Another ultrasound and blood draw. This is what will happen each day until the repro vets decide Mandy's puppy is ready for a c-section. Again, the ultrasound shows that the puppy is doing well. Now the best guess is that the c-section will be either Saturday or Sunday. I went to the grocery store today to stock up, so that after the puppy comes, then I do not have to go out shopping for several days.
17 Nov
Another ultrasound, another blood draw, and another decision to wait. The ultrasound again shows that the puppy looks good and is doing fine. Besides a picture, the ultrasound machine is able to measure the fetal heart rate ... too low indicates a problem. But the fetal heart rate was fine at around 200 beats per minute.

The repro vets tell me that they will do the c-section tomorrow, no matter what Mandy's progesterone number is. Sometime singleton puppies are so comfortable, that they do not signal to the mother (by a drop in progesterone) that they are ready to come out!

Week 1

18 Nov
Today started out like the last several: an early morning ultrasound and blood draw. Clearly Mandy is getting bored with this routine! But this time, I left Mandy in the care of the repro vets, drove the rest of my dogs to my petsitter, and then went to visit some friends.

Around 11 am I got a phone call informing me that Mandy would be having her c-section starting at 1:30 pm, and asking that I be in the waiting room at that time in case they needed to consult with me. Around 1:50 pm, one of the vets came out and told me that the puppy was a girl, that both Mandy and puppy were doing find, and that they were just closing Mandy up.

A while later I got my first look at the puppy. Besides trying to get the puppy to nurse to get that important "first milk" (colostrum) that has lots of maternal antibodies, the vets tube fed the puppy some plasma (which also has antibodies) from a donor dog. For approximately twelve hours, a puppy's gut will allow large antibody molecules to pass into the puppy's blood stream. After that, the gut closes and antibodies can not get through. This is why it is important for a puppy to nurse soon after birth.

We spent the rest of the afternoon getting the puppy to nurse. Here are more pictures of the puppy: photo1 and photo2. We had to wrestle Mandy to her side, then lay on the floor holding the puppy up against a teat. Finally the vets were satisfied that the puppy had nursed sufficiently and released us.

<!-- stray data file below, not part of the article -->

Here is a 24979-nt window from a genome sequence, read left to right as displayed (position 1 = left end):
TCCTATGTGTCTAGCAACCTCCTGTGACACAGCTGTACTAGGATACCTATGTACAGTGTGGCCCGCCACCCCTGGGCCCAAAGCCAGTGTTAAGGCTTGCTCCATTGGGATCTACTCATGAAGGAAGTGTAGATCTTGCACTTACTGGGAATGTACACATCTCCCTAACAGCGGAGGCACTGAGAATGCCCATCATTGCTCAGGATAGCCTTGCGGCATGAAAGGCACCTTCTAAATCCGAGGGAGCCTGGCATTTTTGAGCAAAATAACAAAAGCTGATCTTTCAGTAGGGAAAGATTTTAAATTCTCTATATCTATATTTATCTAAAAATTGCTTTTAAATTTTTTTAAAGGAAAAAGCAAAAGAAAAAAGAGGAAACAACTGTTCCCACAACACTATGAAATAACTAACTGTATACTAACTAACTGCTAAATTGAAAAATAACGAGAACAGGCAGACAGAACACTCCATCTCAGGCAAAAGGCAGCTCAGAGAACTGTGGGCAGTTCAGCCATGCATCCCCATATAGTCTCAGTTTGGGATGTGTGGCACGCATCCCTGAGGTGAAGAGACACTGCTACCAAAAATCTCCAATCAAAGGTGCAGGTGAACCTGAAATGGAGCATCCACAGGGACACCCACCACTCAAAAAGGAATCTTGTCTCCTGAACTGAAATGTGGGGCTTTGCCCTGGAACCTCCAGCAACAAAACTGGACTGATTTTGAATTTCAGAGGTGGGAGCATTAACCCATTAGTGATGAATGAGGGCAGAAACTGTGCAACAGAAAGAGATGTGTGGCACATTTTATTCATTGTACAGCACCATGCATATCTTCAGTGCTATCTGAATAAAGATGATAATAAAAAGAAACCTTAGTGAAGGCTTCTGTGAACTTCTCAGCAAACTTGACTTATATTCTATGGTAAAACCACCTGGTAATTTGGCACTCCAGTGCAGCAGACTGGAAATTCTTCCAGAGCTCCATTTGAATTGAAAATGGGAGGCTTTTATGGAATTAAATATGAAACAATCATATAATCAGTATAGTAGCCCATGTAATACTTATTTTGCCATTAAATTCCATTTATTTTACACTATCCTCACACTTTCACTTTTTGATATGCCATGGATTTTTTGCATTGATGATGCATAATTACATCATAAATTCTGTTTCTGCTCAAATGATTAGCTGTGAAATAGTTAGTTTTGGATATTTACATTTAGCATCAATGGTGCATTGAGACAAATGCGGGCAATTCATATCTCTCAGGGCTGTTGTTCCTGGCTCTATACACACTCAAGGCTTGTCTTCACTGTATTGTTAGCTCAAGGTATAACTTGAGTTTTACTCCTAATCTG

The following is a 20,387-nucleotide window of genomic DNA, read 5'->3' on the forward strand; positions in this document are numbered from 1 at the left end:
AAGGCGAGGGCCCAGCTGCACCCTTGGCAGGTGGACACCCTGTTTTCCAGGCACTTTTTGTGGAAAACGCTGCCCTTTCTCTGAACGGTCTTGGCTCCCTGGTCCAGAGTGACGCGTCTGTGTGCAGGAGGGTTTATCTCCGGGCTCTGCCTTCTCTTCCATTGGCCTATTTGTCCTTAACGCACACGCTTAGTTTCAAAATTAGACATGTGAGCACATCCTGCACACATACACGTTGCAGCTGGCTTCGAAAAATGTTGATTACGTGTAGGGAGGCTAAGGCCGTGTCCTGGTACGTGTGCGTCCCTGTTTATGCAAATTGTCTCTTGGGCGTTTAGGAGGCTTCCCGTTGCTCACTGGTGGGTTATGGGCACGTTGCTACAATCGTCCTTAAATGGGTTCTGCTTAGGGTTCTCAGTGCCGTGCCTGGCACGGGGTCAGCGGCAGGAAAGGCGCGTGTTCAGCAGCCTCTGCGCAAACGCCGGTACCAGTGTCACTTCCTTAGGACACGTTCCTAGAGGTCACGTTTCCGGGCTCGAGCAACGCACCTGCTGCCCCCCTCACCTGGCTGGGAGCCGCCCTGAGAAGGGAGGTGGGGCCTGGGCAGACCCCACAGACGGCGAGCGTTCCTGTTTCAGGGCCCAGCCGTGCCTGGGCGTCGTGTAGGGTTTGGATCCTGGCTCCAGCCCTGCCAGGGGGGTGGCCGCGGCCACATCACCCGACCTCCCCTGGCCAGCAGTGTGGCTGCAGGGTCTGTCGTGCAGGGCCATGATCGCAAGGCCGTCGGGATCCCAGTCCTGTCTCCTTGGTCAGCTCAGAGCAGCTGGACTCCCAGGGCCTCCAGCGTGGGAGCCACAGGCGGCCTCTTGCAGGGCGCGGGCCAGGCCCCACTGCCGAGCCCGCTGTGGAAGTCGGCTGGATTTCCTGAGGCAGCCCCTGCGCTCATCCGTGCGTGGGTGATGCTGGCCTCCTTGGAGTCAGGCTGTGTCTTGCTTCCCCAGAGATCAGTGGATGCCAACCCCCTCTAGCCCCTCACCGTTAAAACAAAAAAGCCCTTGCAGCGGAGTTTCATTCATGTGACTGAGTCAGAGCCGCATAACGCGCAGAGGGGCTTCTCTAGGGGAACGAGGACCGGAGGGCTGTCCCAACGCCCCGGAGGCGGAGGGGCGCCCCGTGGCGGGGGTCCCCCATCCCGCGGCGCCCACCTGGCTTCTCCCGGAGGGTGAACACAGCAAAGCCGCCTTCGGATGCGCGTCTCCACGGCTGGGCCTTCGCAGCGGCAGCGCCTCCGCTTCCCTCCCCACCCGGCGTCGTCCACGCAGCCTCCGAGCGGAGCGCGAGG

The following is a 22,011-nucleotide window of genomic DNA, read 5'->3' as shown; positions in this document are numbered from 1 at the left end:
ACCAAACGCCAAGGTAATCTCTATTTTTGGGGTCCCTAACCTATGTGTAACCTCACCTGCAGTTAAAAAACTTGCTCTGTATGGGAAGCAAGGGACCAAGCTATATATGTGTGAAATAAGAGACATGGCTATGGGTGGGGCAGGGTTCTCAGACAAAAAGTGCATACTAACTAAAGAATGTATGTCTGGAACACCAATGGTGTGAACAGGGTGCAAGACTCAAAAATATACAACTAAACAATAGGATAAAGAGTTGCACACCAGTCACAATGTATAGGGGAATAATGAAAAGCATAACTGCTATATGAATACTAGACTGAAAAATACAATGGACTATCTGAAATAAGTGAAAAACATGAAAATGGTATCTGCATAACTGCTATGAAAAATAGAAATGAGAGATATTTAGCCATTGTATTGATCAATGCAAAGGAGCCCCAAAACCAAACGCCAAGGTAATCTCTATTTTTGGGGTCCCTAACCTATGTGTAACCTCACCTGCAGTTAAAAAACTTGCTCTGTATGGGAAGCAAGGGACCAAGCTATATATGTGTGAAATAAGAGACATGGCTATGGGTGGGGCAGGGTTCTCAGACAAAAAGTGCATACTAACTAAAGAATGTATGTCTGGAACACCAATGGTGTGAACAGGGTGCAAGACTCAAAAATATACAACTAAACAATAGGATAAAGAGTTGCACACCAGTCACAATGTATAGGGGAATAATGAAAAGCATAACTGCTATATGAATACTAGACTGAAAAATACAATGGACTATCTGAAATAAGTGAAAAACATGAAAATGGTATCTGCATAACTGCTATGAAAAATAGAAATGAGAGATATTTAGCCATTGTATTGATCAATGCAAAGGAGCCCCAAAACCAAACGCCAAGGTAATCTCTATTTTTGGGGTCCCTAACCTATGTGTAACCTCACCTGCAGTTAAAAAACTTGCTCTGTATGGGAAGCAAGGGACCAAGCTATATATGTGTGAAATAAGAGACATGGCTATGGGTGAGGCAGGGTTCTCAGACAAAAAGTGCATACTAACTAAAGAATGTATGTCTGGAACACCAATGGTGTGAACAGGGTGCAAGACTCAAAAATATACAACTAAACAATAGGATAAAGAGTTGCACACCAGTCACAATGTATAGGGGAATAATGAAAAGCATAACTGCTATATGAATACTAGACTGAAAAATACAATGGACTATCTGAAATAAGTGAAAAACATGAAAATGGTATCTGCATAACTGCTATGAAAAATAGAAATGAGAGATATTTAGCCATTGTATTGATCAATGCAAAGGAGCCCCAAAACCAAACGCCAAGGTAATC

Mandy, the puppy, and I got home after dark. After weighing the puppy (188 grams), I wrestled Mandy to her side and got the puppy to nurse. Now the puppy is sleeping up against Mandy. I expect my sleep to be interrupted several times tonight getting the puppy to nurse.

19 Nov
I was up most of last night, on my hands and knees over the whelping box trying to get the puppy to nurse. It was almost like she was saying "You CAN'T make me eat!". At moments like that, you wonder how puppies ever survive. Finally I would get her to suckle for a bit, then fall asleep. I would crawl into bed, only to be woken up a few minutes later with the puppy whining. I think she whined and whimpered most of the night. I spent today in a haze of fatigue.

Sometime this morning the puppy seemed to figure out this "nursing thing". Since then I have not had to do much more than point the puppy back to Mandy when the puppy started crawling in the wrong direction. The puppy's belly looks to be fat and full of milk. And this afternoon, I noticed that the constant whimpering had (mercifully) stopped.

Here is a picture of the puppy while she is nursing that shows her size. The red coloring in the picture is from my heat lamp that is over the whelping box.

Mandy has now totally accepted the puppy. Other than quick runs outdoors to do her potty business, Mandy is constantly in the whelping box licking and cuddling her puppy. I have to feed Mandy in the whelping box and bring her water, otherwise she would starve and dehydrate herself.

20 Nov
I always know when a puppy is nursing from the "head bob". The puppy pushes the mother's belly with the puppy's front paws to encourage the milk to come down the teat. This forces the head to move up in relation to the puppy's body. Then the puppy relaxes her front paws, and the head moves down. So you see this "head bob", then a pause while the puppy sucks the milk, then another "head bob", etc. After nursing, mommy makes a great pillow.